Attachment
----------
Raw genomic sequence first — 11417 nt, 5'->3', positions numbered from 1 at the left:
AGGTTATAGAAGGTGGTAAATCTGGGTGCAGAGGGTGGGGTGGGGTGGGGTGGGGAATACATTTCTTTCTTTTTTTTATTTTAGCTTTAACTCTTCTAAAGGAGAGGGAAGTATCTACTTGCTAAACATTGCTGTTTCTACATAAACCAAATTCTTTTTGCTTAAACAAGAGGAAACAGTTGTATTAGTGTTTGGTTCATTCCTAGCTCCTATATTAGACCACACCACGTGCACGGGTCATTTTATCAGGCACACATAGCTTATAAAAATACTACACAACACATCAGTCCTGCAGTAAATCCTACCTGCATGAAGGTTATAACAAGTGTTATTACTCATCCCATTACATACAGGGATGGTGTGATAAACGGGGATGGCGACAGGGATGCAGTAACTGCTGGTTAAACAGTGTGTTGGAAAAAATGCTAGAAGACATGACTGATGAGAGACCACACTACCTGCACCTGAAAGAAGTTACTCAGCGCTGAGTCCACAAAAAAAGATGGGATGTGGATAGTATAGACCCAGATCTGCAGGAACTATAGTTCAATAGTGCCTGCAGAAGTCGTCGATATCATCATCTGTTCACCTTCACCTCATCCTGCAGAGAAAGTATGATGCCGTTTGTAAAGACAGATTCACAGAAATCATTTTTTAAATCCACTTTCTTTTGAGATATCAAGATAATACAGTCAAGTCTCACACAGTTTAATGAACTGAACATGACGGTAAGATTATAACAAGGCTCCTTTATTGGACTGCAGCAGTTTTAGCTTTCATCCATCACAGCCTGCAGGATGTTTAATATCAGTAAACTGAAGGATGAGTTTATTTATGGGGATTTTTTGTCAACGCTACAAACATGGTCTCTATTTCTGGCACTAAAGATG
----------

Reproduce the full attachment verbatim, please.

Raw genomic sequence first — 11417 nt, 5'->3', positions numbered from 1 at the left:
AGGTTATAGAAGGTGGTAAATCTGGGTGCAGAGGGTGGGGTGGGGTGGGGTGGGGAATACATTTCTTTCTTTTTTTTATTTTAGCTTTAACTCTTCTAAAGGAGAGGGAAGTATCTACTTGCTAAACATTGCTGTTTCTACATAAACCAAATTCTTTTTGCTTAAACAAGAGGAAACAGTTGTATTAGTGTTTGGTTCATTCCTAGCTCCTATATTAGACCACACCACGTGCACGGGTCATTTTATCAGGCACACATAGCTTATAAAAATACTACACAACACATCAGTCCTGCAGTAAATCCTACCTGCATGAAGGTTATAACAAGTGTTATTACTCATCCCATTACATACAGGGATGGTGTGATAAACGGGGATGGCGACAGGGATGCAGTAACTGCTGGTTAAACAGTGTGTTGGAAAAAATGCTAGAAGACATGACTGATGAGAGACCACACTACCTGCACCTGAAAGAAGTTACTCAGCGCTGAGTCCACAAAAAAAGATGGGATGTGGATAGTATAGACCCAGATCTGCAGGAACTATAGTTCAATAGTGCCTGCAGAAGTCGTCGATATCATCATCTGTTCACCTTCACCTCATCCTGCAGAGAAAGTATGATGCCGTTTGTAAAGACAGATTCACAGAAATCATTTTTTAAATCCACTTTCTTTTGAGATATCAAGATAATACAGTCAAGTCTCACACAGTTTAATGAACTGAACATGACGGTAAGATTATAACAAGGCTCCTTTATTGGACTGCAGCAGTTTTAGCTTTCATCCATCACAGCCTGCAGGATGTTTAATATCAGTAAACTGAAGGATGAGTTTATTTATGGGGATTTTTTGTCAACGCTACAAACATGGTCTCTATTTCTGGCACTAAAGATG